Maybe this is my own artistic utopia that I am envisaging, but I want artists to be more generous and kind to others in their field and to know that to be humble is a very attractive thing to potential buyers and to the world in general. Art is a piece of your soul that you offer to the world on a sacrificial stone. It should be a process of love and an extension of your soul, and I hope it can be used more to give hope and joy to others. For someone who disliked social media with a passion and took years to even be persuaded to get a Facebook account, I know now how much art can inspire others and that encouragement is so needed both online and offline. I also want to assure other artists that they most certainly can make a very good living from doing what they love.

Environment Trust Secret Art Sale: 2017 Results

I’m delighted to share that the Environment Trust has held another fantastic Secret Art Sale. 234 artists anonymously donated a record making 375 A5 sized artworks to the sale; more than half were sold by lunchtime on the first day, with many visitors queuing for several hours before the doors opened.

Over £13,000 was made over two days on 21-22 September, which is a substantial increase from the first Secret Art Sale held by the Trust at the RACC last year. All proceeds benefit the charity’s work in local wildlife and environmental conservation across south west London, in particular supporting their work enabling wildlife corridors.

Results from last year are covered in my previous blog alongside a more in depth look at wildlife corridors and the themes covered in the Secret Art Sale so far.

I arrived at the event in Parkshot, Richmond, towards the end of the Private View on the first day and was thrilled to see that my own oil painting had already sold.

Donations were made by architects, artists, celebrities, students, jewelers and RA members. Wildlife photographer and the Trust’s patron, Gordon Buchanan donated an artwork, as well as another much admired patron, the Gruffalo artist, Axel Scheffler.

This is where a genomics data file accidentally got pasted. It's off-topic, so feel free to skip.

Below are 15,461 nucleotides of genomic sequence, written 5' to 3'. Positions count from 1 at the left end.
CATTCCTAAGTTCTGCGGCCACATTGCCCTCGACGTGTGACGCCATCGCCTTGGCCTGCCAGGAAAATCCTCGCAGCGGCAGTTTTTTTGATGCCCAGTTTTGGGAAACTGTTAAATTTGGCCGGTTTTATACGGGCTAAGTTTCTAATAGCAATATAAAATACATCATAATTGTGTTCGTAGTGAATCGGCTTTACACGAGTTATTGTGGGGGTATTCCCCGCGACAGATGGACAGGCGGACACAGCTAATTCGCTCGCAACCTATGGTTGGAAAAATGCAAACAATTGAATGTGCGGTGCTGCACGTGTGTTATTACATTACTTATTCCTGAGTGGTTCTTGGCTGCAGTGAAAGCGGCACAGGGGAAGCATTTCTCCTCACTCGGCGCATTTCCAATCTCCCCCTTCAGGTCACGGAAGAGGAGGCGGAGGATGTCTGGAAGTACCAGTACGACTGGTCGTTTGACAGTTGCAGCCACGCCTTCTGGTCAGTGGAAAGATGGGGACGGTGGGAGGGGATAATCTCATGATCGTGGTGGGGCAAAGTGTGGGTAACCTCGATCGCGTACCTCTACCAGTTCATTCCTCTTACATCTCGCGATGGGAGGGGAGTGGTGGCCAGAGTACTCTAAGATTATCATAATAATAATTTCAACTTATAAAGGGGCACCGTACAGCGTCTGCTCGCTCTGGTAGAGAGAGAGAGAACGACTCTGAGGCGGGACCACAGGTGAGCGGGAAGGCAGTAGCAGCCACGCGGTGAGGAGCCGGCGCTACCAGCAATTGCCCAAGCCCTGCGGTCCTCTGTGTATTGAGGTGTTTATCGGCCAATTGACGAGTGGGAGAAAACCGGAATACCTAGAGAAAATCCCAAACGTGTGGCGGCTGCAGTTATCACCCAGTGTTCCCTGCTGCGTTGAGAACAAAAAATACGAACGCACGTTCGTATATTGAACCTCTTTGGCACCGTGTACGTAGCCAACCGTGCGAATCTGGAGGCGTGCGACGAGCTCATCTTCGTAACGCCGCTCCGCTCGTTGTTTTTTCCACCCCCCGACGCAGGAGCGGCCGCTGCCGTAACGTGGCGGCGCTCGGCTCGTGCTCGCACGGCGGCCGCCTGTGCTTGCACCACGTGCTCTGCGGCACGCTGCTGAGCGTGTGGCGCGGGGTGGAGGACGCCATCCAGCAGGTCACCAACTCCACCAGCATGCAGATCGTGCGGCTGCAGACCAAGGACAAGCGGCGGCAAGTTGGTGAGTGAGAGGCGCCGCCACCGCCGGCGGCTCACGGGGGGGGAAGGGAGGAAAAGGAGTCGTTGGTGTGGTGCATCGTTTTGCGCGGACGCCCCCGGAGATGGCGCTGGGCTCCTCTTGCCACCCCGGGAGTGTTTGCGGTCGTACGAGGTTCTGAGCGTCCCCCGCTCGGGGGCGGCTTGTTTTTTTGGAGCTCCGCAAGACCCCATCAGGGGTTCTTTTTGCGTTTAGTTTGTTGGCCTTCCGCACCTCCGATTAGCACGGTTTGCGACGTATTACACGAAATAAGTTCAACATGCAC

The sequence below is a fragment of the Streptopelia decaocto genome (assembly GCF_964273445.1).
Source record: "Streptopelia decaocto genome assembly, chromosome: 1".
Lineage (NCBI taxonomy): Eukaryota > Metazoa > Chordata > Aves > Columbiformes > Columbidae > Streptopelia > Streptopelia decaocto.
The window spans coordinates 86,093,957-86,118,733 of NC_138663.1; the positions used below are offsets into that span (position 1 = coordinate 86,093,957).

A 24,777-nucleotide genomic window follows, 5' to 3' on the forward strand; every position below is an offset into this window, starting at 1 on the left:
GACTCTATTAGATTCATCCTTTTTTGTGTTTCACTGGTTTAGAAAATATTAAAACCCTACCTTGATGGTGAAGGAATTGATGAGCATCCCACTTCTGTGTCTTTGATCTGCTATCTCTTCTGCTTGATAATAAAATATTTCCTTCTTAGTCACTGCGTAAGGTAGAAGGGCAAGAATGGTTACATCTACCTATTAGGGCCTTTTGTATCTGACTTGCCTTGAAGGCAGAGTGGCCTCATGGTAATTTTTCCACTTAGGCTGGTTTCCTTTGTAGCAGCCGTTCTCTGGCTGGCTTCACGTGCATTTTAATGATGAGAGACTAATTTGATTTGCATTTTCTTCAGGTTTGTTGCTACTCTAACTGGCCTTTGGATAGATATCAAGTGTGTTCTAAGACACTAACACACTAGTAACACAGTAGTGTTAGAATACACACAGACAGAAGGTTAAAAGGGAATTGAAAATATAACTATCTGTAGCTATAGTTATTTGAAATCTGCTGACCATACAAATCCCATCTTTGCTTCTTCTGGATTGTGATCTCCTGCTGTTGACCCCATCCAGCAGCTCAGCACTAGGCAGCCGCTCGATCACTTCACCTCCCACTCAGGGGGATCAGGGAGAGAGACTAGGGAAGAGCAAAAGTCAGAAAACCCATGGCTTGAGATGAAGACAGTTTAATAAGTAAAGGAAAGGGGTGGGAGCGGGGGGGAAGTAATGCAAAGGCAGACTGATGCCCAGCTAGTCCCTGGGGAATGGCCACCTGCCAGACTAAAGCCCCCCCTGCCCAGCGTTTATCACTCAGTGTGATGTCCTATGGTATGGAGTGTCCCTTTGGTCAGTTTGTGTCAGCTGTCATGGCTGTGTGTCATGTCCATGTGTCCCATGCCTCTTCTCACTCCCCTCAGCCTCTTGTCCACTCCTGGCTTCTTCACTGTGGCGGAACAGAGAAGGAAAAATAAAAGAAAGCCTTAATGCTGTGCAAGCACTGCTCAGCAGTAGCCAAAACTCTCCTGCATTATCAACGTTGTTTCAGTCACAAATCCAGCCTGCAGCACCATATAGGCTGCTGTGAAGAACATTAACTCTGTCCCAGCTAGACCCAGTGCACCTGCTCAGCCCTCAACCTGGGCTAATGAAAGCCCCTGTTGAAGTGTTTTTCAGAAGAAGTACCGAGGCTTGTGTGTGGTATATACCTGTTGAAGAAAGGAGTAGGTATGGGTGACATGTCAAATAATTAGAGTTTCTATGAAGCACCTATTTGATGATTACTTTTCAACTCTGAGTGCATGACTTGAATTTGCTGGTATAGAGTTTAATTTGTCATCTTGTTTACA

You can view all the revealed artists from the 2017 sale here, see if you can spot my contribution!

A close up of all the individual panels displaying the artworks are now available to view on Flikr.

I’m very pleased to have heard from the art collector who bought my painting and revealed they were excited to have it framed and displayed prominently in their home.

I look forward to donating another art work next year, I hope you can join us and support a great cause!

 

Parallax Art Fair: Chelsea Town Hall, Oct 21-22, 2017

I’m delighted to announce that I will be exhibiting several original oil paintings at the ’boutique-style’ Parallax Art Fair in Chelsea Old Town Hall on 21-22 October. Held at the beautiful Grade II listed Town Hall on the fashionable King’s Road, the event will gather over 200 international emerging and established artists to display and present their unique works of art directly to the public.

Originating in 2010, the fair sought to accomplish a new art exhibition experience within a gallery-style setting. The October event will be my inaugural exhibition at this popular fair and I’m looking forward particularly to meeting other artists and discovering new paintings, sculptures, textiles and crafts, as well as meeting art collectors.

The surroundings are another, not insignificant, reason I decided to exhibit there. The Town Hall’s magnificent late Victorian architecture and interior decoration provides a spectacular backdrop, and the Main Hall (where the artist led fair is held each year), boasts glorious decorated ceilings and furnishings.

For travel information, please see the event site, here.

To attend the private view on 20 October, please RSVP by emailing me at info@charlotteigguldenart.co.uk

I look forward to seeing you there!

Ps. This pencil drawing is my slightly exaggerated and romanticised version of the building: the stairs are not in fact this high, nor are the plants tumbling down the building’s walls. Nevertheless I think they are attractive additions 🙂